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Title:Parsimonious models for inverse problems
Author(s):Pfister, Luke
Director of Research:Bresler, Yoram
Doctoral Committee Chair(s):Bresler, Yoram
Doctoral Committee Member(s):Bhargava , Rohit; Dokmanic, Ivan; Carney, P. Scott
Department / Program:Electrical & Computer Eng
Discipline:Electrical & Computer Engr
Degree Granting Institution:University of Illinois at Urbana-Champaign
Subject(s):Inverse problems
adaptive filter banks
sparsifying transforms
inverse scattering
Abstract:This dissertation can be coarsely divided into two parts: Chapters 1 and 2 study the problem of the multidimensional filter bank design and data-driven adaptation, while Chapters 3 to 5 focus on variations of optical tomography. Chapter 1 describes a fast way to estimate the extremal values of a trigonometric polynomial given samples from the polynomial. This work came about from a simple question: Can we determine whether the Discrete-Time Fourier Transform of a multidimensional discrete index signal reaches zero, given only its Discrete Fourier Transform? The answer is yes— provided that the signal has small support and its samples do not vary too much. This property unlocks new possibilities for the numerical design of multidimensional, multirate, perfect reconstruction filter banks; we conclude by designing a curvelet-like filter bank. Chapter 2 focuses on data-adaptive sparse representations; that is, a sparse representation learned directly from the data itself. These representations are usually described as modeling and acting on small image patches. We show that many of the existing sparse representations can instead be thought of as filter banks, thus linking the local properties of a patch-based model to the global properties of a convolutional model. We then use the results on trigonometric polynomials developed in Chapter 1 as the foundation for a new algorithm to learn perfect reconstruction filter banks that sparsify data. Our learned model outperforms local, patch- based transform learning approaches in image denoising tasks while benefiting from additional flexibility in the design process. Chapter 3 marks the transition to the second family of topics in this dissertation. In this chapter, we review a particular optical tomographic imaging: Interferometric Synthetic Aperture Microscopy (ISAM). ISAM allows for rapid, non-invasive imaging of quasi-transparent objects in three spatial dimensions from measurements of back-scattered light. In this modality, volumetric images are formed by solving the inverse scattering problem using perturbative methods. The resulting image reconstruction algorithms have efficient numerical implementations. The usual ISAM image reconstruction algorithms are well-suited for data collected from a single focal plane, with Tikhonov regularization, and/or if Gaussian noise is present. In these situations a non-iterative image reconstruction algorithm is applicable. However, when an iterative solution is required, the perturbative ISAM model leads to artifacts in the reconstructed image. In Chapter 4, we present a new approximation to the ISAM forward model. This model facilitates the combination of fast numerical algorithms and iterative image reconstruction. We construct the singular value decomposition of our new approximate ISAM operator and investigate the resolution of the imaging system. In Chapter 5, we combine ISAM with imaging spectroscopy to determine spatial morphology and chemical composition in three spatial dimensions. We assume the target has a low-rank structure; physically, this implies the target is composed of a few distinct chemical species. We call this the N-species approximation. We use this low-rank structure to reduce the amount of data needed to solve the inverse scattering problem.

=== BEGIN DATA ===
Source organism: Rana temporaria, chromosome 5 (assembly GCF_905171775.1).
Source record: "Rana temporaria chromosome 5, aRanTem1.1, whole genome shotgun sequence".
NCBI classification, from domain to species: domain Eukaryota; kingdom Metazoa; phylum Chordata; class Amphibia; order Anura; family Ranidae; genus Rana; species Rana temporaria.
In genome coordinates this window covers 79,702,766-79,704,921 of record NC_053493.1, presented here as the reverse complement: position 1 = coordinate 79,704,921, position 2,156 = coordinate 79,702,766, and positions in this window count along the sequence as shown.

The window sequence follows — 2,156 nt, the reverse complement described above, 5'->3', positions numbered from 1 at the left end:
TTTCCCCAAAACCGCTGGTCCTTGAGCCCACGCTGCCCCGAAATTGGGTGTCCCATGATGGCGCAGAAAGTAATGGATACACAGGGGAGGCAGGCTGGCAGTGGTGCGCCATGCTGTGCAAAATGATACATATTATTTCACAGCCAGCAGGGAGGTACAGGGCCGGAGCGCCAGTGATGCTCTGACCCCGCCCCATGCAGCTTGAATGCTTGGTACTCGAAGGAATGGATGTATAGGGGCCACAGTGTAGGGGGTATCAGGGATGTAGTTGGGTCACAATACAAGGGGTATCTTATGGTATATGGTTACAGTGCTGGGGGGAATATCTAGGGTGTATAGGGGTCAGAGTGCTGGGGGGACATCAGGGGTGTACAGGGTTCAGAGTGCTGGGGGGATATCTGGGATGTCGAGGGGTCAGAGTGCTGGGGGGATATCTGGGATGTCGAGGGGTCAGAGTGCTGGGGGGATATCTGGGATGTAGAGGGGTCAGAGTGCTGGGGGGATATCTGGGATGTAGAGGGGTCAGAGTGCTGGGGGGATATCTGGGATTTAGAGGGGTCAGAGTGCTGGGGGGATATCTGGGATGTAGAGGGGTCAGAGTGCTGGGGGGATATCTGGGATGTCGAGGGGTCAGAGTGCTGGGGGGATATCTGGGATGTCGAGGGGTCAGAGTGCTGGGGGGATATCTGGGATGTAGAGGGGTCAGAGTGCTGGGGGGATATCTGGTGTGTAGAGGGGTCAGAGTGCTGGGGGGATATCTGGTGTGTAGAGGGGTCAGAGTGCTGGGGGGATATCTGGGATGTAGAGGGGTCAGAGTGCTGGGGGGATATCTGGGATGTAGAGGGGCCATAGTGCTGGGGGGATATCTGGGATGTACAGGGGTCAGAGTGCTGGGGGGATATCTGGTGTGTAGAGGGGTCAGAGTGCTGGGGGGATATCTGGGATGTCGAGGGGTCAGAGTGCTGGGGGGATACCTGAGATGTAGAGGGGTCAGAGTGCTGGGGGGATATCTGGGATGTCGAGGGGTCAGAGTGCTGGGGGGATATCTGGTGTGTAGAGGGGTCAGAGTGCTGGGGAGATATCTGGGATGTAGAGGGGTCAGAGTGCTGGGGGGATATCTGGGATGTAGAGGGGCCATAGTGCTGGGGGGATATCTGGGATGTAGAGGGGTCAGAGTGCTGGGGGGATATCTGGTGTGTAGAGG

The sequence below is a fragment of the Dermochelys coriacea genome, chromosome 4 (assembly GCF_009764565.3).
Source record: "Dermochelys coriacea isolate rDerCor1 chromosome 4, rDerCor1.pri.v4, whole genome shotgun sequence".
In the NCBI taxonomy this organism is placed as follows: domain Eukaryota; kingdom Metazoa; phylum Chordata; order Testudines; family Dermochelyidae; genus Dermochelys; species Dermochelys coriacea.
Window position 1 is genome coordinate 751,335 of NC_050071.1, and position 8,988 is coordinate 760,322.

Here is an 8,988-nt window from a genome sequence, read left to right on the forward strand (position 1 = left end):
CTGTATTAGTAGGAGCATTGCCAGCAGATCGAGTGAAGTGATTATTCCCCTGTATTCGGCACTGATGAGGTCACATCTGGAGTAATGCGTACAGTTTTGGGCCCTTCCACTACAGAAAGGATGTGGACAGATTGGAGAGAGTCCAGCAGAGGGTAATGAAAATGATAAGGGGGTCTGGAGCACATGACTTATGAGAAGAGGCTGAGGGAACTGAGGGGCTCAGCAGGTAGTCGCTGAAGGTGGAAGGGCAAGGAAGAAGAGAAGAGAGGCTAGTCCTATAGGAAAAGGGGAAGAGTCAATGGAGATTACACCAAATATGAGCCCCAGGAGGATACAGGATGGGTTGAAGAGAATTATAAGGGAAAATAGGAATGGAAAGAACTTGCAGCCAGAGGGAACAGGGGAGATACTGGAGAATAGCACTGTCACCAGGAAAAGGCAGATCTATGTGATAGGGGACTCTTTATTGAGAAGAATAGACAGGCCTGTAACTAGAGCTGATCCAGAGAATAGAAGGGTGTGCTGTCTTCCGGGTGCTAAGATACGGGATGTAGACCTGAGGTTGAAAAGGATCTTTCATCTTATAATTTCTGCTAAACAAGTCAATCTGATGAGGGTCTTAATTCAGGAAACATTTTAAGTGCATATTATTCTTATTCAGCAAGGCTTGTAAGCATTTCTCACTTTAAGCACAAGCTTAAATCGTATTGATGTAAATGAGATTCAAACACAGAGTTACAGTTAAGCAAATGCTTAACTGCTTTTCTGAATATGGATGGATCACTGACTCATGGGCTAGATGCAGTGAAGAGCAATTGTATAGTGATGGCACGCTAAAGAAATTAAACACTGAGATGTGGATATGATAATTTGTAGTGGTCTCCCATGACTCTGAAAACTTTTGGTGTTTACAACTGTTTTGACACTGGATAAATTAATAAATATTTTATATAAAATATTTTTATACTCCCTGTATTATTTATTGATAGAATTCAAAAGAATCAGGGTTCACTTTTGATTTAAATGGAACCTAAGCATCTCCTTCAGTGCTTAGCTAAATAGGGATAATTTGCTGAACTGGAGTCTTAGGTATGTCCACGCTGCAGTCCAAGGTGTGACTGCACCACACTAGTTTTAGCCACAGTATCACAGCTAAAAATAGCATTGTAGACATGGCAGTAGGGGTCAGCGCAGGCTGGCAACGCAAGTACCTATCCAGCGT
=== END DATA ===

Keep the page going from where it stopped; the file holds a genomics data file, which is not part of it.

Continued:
Issue Date:2019-08-20
Rights Information:Copyright 2019 Luke Pfister
Date Available in IDEALS:2020-03-02
Date Deposited:2019-12

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